So I've been doing this for a few months now. My system is a 6" rocket mass heater in an aquaponics greenhouse. My heater is in the greenhouse to help keep it warm, the exhaust system is a series of brick channels under one of my raft tables so it heats the water and then my final exhaust goes into a T. One side of the T exits the greenhouse, the other points in and I have a 25' piece of 6" flexible tubing I can use to direct the CO2 where ever I need it to go.
Some thoughts. First, not sure what folks are talking about with the amount of CO2 produced. Burning 1 lb of wood produces around 1.8 lbs of CO2. I know that might seem counterintuitive, but it's because of all the oxygen brought in. 1 lb of CO2 is roughly 8.5 cf. If you want to calculate parts per million (ppm) to decide how much wood to burn to get the right CO2 ppm, you need to figure out the volume of your greenhouse. My greenhouse is 10' x 24' x 8' or 1920 cf. If normal CO2 concentration is around 400 ppm and I want 1500 ppm (a good number to boost plant growth), the way I calculate it is turn ppm into a decimal (1500/1,000,000 = .0015) then multiply that by my total volume in the greenhouse and that gives the number of cubic feet of CO2 I need. .0015 x 1920 cf (the volume of my greenhouse) comes out to just under 3 cf, which means burning a pound and a half of wood will give me enough CO2 to get over 1500 ppm (there's already CO2 in the air). Given that the plants are using some and there's always air loss, I aim for 1500-2000. Some day I'd like to buy a CO2 meter, but they're fairly expensive and it hasn't seemed worth it yet.
There are a few things to think about before you try to boost CO2 with your rmh exhaust. First, CO2 is heavier than normal air, so you need a way to get the exhaust to the right place and let it "fall down" to a degree and circulate. A second big question for your system is the temperature of your exhaust. I have about 32' of duct for a 6" system with four u-turns, so my exhaust exits the system never hotter than 80 degrees or so. But if you're air is coming out really hot, you'll need to be careful about how you pump it near your plants or you'll dry them out/burn them. Third, your burn has to be incredibly clean. Every once in a while I have some wood that was wetter than I thought or some pine that is really oily, and the burn is smoky. I never pump the exhaust into my greenhouse until I'm a good way into burning a load of wood and I've seen that the exhaust is as clear as can be. Last, for CO2 to have the most benefits for plants, the temperature, humidity and light levels all need to be within a good range, along with good air circulation. Poking around on the internet I found a really detailed guide to CO2 enrichment, if you're interested let me know. Basically, temps around 80, humidity under 40%, bright light and good circulation and then, CO2 enrichment helps a bunch.
I haven't done anything like clear experimentation to test the effects yet, but I have been playing with blowing in CO2 during the day (doing it at night doesn't help because CO2 is all about boosting photosynthesis and plants don't photosynthesize at night and it's seeming like the results are positive compared to my estimations of earlier growth. One last bummer about this system for generating CO2, you end up heating your greenhouse during the day. Out here in Northern California, it's already 75 degrees, so I'm working hard to get rid of heat. Burning my heater in the middle of the summer to get CO2 doesn't sound fun, but I can burn 1-2 lbs of wood in 20 minutes or so, so it doesn't take long to generate the CO2 you'll need.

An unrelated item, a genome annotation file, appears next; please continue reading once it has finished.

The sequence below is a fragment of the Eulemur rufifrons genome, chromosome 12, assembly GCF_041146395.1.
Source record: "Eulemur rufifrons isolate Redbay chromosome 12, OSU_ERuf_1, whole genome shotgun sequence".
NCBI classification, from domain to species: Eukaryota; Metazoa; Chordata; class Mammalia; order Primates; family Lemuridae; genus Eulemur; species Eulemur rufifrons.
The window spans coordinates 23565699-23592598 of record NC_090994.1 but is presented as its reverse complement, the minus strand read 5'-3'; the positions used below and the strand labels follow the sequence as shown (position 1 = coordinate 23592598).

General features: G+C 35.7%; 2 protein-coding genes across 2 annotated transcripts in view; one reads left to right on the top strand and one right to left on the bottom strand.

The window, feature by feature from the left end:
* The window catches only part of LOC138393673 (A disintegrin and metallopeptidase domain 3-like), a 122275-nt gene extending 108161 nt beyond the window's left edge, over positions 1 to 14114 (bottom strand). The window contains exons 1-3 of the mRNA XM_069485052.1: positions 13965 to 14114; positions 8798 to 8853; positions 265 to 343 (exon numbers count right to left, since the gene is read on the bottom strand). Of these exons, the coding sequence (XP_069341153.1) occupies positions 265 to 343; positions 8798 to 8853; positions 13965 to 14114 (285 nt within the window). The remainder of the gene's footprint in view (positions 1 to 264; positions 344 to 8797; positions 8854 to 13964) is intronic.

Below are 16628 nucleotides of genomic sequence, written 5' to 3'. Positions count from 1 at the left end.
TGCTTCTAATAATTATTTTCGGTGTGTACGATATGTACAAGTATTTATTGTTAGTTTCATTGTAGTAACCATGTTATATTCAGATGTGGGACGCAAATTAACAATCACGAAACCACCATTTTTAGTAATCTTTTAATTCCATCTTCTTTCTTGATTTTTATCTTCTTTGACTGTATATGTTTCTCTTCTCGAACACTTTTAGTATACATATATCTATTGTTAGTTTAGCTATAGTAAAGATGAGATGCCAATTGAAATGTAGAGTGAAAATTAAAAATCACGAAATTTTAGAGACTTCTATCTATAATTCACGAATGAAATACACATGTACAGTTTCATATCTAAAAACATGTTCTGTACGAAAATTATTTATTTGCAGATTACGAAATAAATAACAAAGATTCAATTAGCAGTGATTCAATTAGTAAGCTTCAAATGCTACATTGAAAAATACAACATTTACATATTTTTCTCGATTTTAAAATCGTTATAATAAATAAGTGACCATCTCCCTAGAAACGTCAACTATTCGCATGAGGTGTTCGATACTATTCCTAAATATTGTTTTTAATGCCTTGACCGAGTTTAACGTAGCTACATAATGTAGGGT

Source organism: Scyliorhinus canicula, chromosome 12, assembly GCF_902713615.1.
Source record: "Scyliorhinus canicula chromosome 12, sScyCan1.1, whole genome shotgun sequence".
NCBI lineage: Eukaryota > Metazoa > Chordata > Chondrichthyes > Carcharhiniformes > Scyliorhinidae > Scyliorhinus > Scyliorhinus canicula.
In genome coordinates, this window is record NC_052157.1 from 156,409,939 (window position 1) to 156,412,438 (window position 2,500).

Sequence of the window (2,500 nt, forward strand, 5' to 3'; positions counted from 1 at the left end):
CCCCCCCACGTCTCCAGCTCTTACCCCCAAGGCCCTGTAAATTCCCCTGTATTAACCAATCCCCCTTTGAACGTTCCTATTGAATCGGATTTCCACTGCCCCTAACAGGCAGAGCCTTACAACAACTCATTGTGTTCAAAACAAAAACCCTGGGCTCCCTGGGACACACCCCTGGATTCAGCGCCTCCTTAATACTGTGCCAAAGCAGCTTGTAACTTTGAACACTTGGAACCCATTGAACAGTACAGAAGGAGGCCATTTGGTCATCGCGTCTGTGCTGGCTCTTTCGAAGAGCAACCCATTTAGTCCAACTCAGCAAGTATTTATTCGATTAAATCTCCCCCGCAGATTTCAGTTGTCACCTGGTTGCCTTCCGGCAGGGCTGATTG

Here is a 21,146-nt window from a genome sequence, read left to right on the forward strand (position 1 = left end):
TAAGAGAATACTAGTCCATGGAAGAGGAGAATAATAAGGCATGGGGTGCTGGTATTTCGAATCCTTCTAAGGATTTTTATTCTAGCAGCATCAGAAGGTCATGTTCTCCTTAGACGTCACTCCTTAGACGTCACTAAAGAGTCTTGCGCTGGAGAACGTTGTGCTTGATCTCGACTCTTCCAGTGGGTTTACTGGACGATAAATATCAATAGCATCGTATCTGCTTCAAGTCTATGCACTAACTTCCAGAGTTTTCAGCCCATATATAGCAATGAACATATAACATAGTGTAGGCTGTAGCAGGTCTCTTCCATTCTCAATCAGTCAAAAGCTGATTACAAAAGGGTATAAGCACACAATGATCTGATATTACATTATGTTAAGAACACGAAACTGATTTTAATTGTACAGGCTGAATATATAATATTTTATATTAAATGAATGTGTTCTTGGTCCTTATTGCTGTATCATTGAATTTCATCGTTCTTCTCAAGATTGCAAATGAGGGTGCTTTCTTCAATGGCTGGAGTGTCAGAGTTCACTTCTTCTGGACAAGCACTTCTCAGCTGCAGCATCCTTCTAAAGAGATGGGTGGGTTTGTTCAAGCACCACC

One other huge reason to think about CO2 in a greenhouse, pest control. There's not a lot of research or guidance on this, but if you get CO2 up to 10,000 ppm, a level way past deadly for humans, leave it there for somewhere between 10-50 minutes, it also kills insects. It will kill any beneficial insects you have in the greenhouse, but it kills aphids, mites, anything. I've only done some limited testing with this and so far the results have been less than amazing. I did a few tests of burning 3-4 lbs of wood (to make sure I had enough CO2) in my greenhouse with it all sealed, left it for a few hours and came back later to check and it had almost no effect. I tried again with my flex tubing, blowing the CO2 almost directly onto the plants, again, almost no effect.
I did an experiment of taking a plant that was covered with aphids, putting it in an empty garbage bag, then filling the garbage bag with exhaust from my system - pretty much pure CO2. I checked 30 minutes later and 90% of the aphids were dead, but a bunch were just sleepy/groggy and started moving around after a few minutes.
I've seen this documented quite a few times (gotta love those pot growers trying out everything to boost production and I've got an aquaponics guru friend who swears by it, so I'm going to keep playing with it. I'm gonna try a few more test runs with infested plants in a garbage bag, see if I can figure out the time frame that does the trick. Then, my next idea is to put a small "tent" over one of my aquaponics rafts and fill that with CO2 and try that out. Aphids are a major problem for all the leafy greens I produce, so figuring this out is a significant priority.
I'm always curious to hear tricks folks use in their greenhouses and how rmh's fit into that. Let us know what you're thinking and trying - Rick
The box in the picture is at the end of my table where the exhaust exits. There's a fan in the bottom of the box that sucks the air through the table and provides draft for the rmh (blasphemy, I know, but it works great so far) and lets me direct the air where I want it to go. I have a cap for the T and I just cover whichever side I want blocked and let the air flow out the other.